In 2009 the global EV market was worth more than $26 billion. This market is expected to grow at a compound annual growth rate (CAGR) of 18.5% between 2010 and 2015, this will result in a $78 billion global market in 2015 [Source: the BCC].

The CERES charging station is part of the Victorian Electric Vehicle Trial, a government initiative that will help to roll out much more efficient transport options, to improve air quality in our cities and above all, to create new job opportunities for Australians.
Victoria is one of only 15 places worldwide where a car can be taken from design through to the showroom floor [Source: Victorian EV Trial website].
This Victorian EV Trial will run until mid-2014 with vehicle participants such as Holden, Toyota, Nissan, Mitsubishi, Blade Electric Vehicles, and EDay, all on aboard. The general public can take part in the trial by registering their interest to drive an electric powered vehicle for three months.
In 2011, the top-selling EV (the Mitsubishi i-MiEV) in Australia sold only 30 vehicles [Source: Drive]. Despite this low figure, Brown remained positive about Australia’s uptake of the EV in the coming years. ”Ten years down the track the expectation is that up to 20% of all new vehicles sold in Australia will be EVs,” he said.
Of course, the big oil companies claim that electric cars will never outnumber gasoline and diesel models. [Source: Reuters].
However, the Australian Government is confident that EVs will make up 20% of new car sales in Australia by the end of the decade and 45% by 2030.
The public release of the Nissan Leaf and the Mitsubishi i-MiEV (soon to be followed by the Holden Volt and the Renault Fluence) in Australia, seems to suggest that the country is ready for the electric car — but it still remains unclear just how quickly and successful this uptake will be.
Photo: © GM, courtesy of Holden Australia (main), CERES (insert).

Renewable energy scorecard: How the G20 nations stack up

Renewable energy — once a mere blip on the world’s radar screen

— has finally gained a foothold, notably in the countries that compromise the Group of Twenty Finance Ministers and Central Governors known as the G20.

By Kirsten Korosec | June 12, 2012, 4:15 AM PDT

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Since 2002, the G20 countries have more than tripled the amount of their electricity produced from wind, solar, geothermal, tidal and wave power, according to a Natural Resources Defense Council report released Monday. Global investment in renewable energy also has boomed, growing 17 percent to hit a record $257 billion in 2011, according to a separate report released Monday by the UNEP Collaborating Centre for Climate & Sustainability Energy Finance.
Despite these advances, the share of electricity from renewable energy sources is still a small portion — just 2.6 percent for the G20 as a whole — of their overall electricity mix.

The NRDC’s Delivering on Renewable Energy Around the World: How Do Key Countries Stack Up? report ranks the G20 nations based on the share of electricity that comes from renewable energy. The report also aims to petition world leaders ahead of this month’s Earth Summit in Rio de Janeiro to commit to increasing the amount of renewable energy to 15 percent of total electricity by 2020 — more than double what is predicted under current trends.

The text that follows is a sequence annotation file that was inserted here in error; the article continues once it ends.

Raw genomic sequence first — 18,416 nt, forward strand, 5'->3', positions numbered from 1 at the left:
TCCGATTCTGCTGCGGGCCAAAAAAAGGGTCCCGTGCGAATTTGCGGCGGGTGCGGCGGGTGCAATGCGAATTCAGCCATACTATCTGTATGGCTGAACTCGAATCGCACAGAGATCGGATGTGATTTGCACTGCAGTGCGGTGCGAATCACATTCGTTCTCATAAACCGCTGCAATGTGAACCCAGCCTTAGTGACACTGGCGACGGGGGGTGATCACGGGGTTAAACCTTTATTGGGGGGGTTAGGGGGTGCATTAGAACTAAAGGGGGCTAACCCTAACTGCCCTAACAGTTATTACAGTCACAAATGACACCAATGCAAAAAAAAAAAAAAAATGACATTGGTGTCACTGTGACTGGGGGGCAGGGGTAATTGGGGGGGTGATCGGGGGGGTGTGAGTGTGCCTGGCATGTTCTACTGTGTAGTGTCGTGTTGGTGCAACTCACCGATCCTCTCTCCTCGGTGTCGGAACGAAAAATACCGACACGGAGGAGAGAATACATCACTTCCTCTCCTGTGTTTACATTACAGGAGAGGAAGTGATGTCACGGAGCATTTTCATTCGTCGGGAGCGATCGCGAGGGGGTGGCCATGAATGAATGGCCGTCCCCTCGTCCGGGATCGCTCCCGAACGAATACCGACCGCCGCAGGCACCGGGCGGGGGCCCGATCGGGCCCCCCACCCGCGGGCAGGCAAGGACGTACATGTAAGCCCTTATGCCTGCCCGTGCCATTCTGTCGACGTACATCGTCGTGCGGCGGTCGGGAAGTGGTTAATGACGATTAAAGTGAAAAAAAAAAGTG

The United States increased its share of electricity produced by renewable sources by 341 percent over the past decade. And it ranked second in total energy produced from wind, solar, geothermal and tidal with 111.93 billion kilowatt hours in 2011. Still, only 2.7 percent of its total electricity production came from renewable energy, putting it in seventh place behind France, the UK and several other European countries.
Within the G20, Germany had the largest amount of its electricity produced from renewable energy in 2011. The European Union as a bloc was ranked second. Italy, Indonesia and the UK rounded out the top five. (Check out the graphic below for the complete scorecard.)
All of these countries trail Spain, Portugal, Iceland and New Zealand, which produce 15 percent of their electricity from solar, wind, geothermal, tidal and wave power, the NRDC said. For example, only 10.7 percent of Germany’s electricity comes from renewable energy sources.
South Korea experienced the largest growth since 2002, followed by China and then Brazil.

Clean energy investments also increased in the past decade, according to the NRDC and separate UNEP reports. since 2004, new clean energy investment in the G20 nations grew almost 600 percent, far outpacing the growth in the overall economy in those countries.
This year could produce more disappointing results. Global investment in clean energydropped to $27 billion in the first quarter of the year, the weakest posting since the depths of the financial crisis in early 2009, according to an April analysis by research firm Bloomberg New Energy Finance.